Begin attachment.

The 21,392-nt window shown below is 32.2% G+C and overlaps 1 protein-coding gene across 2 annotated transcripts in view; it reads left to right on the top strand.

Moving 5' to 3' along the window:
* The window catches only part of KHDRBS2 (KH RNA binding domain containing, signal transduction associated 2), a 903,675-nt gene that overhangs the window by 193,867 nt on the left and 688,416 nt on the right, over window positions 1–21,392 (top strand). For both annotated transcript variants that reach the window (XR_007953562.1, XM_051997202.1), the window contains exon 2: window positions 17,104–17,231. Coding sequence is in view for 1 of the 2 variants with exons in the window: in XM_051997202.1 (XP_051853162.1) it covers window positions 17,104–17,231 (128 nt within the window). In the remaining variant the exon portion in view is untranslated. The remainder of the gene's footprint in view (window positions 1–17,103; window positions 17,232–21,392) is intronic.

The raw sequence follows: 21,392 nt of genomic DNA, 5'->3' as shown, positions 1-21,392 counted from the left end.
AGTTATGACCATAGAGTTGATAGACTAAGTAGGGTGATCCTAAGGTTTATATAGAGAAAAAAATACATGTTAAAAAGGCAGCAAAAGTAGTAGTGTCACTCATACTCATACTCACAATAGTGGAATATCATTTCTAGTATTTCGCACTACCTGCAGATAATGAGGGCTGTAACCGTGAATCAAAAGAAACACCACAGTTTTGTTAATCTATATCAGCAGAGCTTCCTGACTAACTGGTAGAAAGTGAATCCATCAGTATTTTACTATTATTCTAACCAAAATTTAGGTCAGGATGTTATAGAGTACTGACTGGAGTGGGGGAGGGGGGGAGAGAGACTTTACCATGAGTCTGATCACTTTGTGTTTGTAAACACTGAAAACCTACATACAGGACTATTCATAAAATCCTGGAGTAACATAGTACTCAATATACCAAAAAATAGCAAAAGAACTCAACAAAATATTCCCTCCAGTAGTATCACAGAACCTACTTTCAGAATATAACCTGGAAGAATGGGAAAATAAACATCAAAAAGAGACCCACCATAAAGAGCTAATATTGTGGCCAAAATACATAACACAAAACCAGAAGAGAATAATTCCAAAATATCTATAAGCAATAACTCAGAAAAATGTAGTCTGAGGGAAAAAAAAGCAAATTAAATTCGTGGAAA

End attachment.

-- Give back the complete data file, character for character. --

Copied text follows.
The 21,392-nt window shown below is 32.2% G+C and overlaps 1 protein-coding gene across 2 annotated transcripts in view; it reads left to right on the top strand.

Moving 5' to 3' along the window:
* The window catches only part of KHDRBS2 (KH RNA binding domain containing, signal transduction associated 2), a 903,675-nt gene that overhangs the window by 193,867 nt on the left and 688,416 nt on the right, over window positions 1–21,392 (top strand). For both annotated transcript variants that reach the window (XR_007953562.1, XM_051997202.1), the window contains exon 2: window positions 17,104–17,231. Coding sequence is in view for 1 of the 2 variants with exons in the window: in XM_051997202.1 (XP_051853162.1) it covers window positions 17,104–17,231 (128 nt within the window). In the remaining variant the exon portion in view is untranslated. The remainder of the gene's footprint in view (window positions 1–17,103; window positions 17,232–21,392) is intronic.

The raw sequence follows: 21,392 nt of genomic DNA, 5'->3' as shown, positions 1-21,392 counted from the left end.
AGTTATGACCATAGAGTTGATAGACTAAGTAGGGTGATCCTAAGGTTTATATAGAGAAAAAAATACATGTTAAAAAGGCAGCAAAAGTAGTAGTGTCACTCATACTCATACTCACAATAGTGGAATATCATTTCTAGTATTTCGCACTACCTGCAGATAATGAGGGCTGTAACCGTGAATCAAAAGAAACACCACAGTTTTGTTAATCTATATCAGCAGAGCTTCCTGACTAACTGGTAGAAAGTGAATCCATCAGTATTTTACTATTATTCTAACCAAAATTTAGGTCAGGATGTTATAGAGTACTGACTGGAGTGGGGGAGGGGGGGAGAGAGACTTTACCATGAGTCTGATCACTTTGTGTTTGTAAACACTGAAAACCTACATACAGGACTATTCATAAAATCCTGGAGTAACATAGTACTCAATATACCAAAAAATAGCAAAAGAACTCAACAAAATATTCCCTCCAGTAGTATCACAGAACCTACTTTCAGAATATAACCTGGAAGAATGGGAAAATAAACATCAAAAAGAGACCCACCATAAAGAGCTAATATTGTGGCCAAAATACATAACACAAAACCAGAAGAGAATAATTCCAAAATATCTATAAGCAATAACTCAGAAAAATGTAGTCTGAGGGAAAAAAAAGCAAATTAAATTCGTGGAAA